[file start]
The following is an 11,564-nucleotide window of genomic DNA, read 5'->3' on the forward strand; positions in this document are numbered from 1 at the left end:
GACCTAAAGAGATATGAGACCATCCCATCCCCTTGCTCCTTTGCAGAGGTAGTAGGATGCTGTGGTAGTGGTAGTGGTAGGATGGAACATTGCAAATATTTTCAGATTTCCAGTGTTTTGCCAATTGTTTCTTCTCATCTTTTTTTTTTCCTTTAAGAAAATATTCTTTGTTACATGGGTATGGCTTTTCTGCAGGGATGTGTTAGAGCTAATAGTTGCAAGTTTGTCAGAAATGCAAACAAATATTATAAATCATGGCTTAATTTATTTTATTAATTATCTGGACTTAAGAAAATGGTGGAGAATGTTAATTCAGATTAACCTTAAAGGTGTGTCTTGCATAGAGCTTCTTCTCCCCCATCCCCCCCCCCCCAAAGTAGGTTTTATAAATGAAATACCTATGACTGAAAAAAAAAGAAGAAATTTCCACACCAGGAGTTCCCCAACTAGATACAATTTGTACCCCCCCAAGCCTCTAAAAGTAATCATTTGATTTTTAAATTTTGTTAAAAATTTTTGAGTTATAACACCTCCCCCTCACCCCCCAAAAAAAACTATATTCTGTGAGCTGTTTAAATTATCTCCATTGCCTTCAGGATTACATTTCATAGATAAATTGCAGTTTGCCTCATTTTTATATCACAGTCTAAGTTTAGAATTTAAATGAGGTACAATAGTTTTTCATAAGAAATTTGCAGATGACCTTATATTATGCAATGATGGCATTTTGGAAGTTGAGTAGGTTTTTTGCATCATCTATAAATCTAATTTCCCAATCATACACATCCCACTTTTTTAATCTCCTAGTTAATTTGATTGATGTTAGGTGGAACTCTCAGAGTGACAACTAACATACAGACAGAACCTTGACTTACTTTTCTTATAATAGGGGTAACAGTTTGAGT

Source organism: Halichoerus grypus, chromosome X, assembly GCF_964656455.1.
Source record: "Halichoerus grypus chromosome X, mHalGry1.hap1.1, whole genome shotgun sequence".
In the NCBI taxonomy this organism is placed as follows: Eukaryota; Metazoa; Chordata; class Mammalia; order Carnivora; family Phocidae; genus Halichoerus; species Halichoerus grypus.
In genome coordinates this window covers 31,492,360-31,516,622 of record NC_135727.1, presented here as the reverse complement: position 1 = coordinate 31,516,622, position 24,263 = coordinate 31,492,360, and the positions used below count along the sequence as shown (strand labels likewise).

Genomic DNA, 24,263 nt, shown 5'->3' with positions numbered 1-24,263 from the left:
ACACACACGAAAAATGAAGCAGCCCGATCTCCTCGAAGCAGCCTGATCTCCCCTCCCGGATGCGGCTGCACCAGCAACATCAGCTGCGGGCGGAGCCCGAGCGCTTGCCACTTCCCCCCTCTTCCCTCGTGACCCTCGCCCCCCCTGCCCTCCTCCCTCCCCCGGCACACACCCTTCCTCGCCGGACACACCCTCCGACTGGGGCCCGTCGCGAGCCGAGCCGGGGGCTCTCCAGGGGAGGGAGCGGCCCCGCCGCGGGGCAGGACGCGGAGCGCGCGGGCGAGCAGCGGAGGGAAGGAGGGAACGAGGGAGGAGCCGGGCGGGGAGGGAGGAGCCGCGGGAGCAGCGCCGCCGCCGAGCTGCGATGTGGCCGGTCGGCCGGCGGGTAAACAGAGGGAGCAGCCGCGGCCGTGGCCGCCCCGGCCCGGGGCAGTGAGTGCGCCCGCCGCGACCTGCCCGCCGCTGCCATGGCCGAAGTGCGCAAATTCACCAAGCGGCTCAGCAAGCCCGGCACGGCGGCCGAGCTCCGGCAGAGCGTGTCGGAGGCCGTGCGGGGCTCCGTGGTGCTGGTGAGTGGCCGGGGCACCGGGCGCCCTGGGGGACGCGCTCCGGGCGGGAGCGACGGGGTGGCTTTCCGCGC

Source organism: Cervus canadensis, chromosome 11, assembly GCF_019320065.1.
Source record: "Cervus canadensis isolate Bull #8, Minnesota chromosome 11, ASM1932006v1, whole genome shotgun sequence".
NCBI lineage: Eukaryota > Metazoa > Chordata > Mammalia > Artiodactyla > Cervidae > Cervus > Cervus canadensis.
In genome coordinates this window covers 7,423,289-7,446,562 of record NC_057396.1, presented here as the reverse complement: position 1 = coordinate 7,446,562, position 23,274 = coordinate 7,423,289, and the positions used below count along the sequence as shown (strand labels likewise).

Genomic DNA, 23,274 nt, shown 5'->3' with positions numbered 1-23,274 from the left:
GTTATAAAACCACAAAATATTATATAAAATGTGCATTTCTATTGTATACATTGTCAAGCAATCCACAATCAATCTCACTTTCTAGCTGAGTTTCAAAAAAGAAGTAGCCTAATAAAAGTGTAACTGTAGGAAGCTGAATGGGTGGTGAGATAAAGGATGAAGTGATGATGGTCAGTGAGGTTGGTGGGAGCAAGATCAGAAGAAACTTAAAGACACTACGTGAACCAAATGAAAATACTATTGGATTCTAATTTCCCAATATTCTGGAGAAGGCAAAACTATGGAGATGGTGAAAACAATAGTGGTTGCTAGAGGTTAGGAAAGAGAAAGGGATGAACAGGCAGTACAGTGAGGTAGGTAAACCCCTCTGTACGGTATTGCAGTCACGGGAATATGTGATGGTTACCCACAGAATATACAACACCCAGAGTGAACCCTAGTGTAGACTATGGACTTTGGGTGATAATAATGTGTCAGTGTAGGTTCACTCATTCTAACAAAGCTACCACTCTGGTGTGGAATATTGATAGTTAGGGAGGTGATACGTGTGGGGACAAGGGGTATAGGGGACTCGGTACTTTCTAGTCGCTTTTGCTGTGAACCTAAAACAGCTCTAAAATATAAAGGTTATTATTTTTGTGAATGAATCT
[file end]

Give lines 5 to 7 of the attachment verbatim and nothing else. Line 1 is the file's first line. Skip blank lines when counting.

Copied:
In the NCBI taxonomy this organism is placed as follows: Eukaryota; Metazoa; Chordata; class Mammalia; order Carnivora; family Phocidae; genus Halichoerus; species Halichoerus grypus.
In genome coordinates this window covers 31,492,360-31,516,622 of record NC_135727.1, presented here as the reverse complement: position 1 = coordinate 31,516,622, position 24,263 = coordinate 31,492,360, and the positions used below count along the sequence as shown (strand labels likewise).

Genomic DNA, 24,263 nt, shown 5'->3' with positions numbered 1-24,263 from the left: